Hundreds of former Environmental Protection Agency officials have signed a letter in protest of Scott Pruitt’s nearing confirmation as EPA Administrator.
The letter, put together by the nonprofit group Environmental Integrity Project, was signed by 773 former EPA staffers, including scientists, engineers and attorneys. The EIP sent the letter to the Senate, where members could confirm Pruitt as early as Friday, the organization said in a statement.
“Pruitt, a close ally of the oil and gas industry, has made a career of suing EPA and attacking the idea of federal action to reduce pollution – while simultaneously failing to enforce environmental laws in his own state and shutting down the Environmental Protection Unit in the Oklahoma Attorney General’s Office,” the EIP said in the statement.
As Oklahoma’s attorney general, Pruitt sued the EPA more than a dozen times. He is a climate change denier whose own LinkedIn page refers to himself as “a leading advocate against the EPA’s activist agenda.”
In a January confirmation hearing, Sen. Ben Cardin (D-Md.) asked Pruitt if “there is any safe level of lead that can be taken into the human body.”
“Senator, that is something I have not reviewed nor know about,” Pruitt replied. (The answer is no).
Ellen Spitalnik was a former EPA attorney who served both Republican and Democratic administrations from 1980 to 2002. She signed the letter in opposition to President Donald Trump’s pick.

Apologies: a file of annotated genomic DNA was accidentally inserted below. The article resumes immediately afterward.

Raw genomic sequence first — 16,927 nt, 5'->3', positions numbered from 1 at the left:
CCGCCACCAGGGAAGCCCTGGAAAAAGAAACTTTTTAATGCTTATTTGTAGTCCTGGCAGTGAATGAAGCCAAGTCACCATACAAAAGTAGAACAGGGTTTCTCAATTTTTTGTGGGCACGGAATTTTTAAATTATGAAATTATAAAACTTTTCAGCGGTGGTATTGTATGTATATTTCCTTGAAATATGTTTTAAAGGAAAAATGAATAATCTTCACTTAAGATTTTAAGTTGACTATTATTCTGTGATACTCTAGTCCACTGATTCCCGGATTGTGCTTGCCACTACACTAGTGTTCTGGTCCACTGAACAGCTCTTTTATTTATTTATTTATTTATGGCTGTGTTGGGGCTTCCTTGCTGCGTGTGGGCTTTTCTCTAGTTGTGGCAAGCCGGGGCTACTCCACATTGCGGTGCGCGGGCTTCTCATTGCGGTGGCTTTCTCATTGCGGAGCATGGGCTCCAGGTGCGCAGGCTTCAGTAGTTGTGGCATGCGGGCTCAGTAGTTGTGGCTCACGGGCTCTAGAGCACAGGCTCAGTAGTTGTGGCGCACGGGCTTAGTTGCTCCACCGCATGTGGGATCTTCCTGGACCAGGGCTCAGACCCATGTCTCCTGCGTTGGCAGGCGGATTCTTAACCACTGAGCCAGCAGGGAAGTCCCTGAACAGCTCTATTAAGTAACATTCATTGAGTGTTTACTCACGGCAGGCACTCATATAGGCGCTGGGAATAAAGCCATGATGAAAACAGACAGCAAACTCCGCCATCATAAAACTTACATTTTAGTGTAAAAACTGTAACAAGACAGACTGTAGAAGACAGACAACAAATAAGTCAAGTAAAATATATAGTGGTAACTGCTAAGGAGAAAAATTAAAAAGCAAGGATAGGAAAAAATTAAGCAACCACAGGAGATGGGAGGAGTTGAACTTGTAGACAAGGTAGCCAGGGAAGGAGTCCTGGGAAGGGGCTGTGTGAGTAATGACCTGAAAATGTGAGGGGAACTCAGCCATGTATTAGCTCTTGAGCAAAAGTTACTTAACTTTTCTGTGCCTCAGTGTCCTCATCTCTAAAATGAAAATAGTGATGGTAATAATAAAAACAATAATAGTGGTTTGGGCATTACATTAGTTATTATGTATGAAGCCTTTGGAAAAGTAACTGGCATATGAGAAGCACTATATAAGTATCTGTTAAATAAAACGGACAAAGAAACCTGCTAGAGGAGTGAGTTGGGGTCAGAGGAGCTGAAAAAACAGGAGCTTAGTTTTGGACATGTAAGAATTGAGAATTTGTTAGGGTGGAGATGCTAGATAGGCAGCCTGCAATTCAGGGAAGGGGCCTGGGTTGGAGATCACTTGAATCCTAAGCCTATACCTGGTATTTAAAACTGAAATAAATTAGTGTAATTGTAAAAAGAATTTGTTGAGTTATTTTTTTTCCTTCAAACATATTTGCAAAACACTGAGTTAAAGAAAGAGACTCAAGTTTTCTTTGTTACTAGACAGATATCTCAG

“My life’s work is protecting public health and the environment, so I must speak out against this unqualified extremist,” Spitalnik said in a statement. “Pruitt represents what we environmental lawyers call an ‘imminent and substantial endangerment’ to our health and environment. He threatens the very integrity of EPA and must not be allowed to continue shutting down environmental enforcement, disregarding science and putting private interests above public good.”
In a 2014 New York Times investigation, the publication said that Pruitt blasted the EPA in a letter he wrote to the organization as attorney general. It turned out the letter had first been written by oil and gas industry lobbyists that opposed regulations. Pruitt had copied the letter nearly word for word on his own stationery.
Staff at the EPA told Reuters this week that once Pruitt has been confirmed, Trump has prepared a handful of executive orders meant to reshape the agency.
“It is clear that [Pruitt] will launch an unprecedented attack on basic environmental protections that will result in more pollution and illnesses for the American people,” said one of the letter’s signers, Judith Enck, in the statement. Enck was an EPA Regional Administrator for New York and New Jersey from 2010 until last month.
“He will do permanent damage to the work of the EPA.”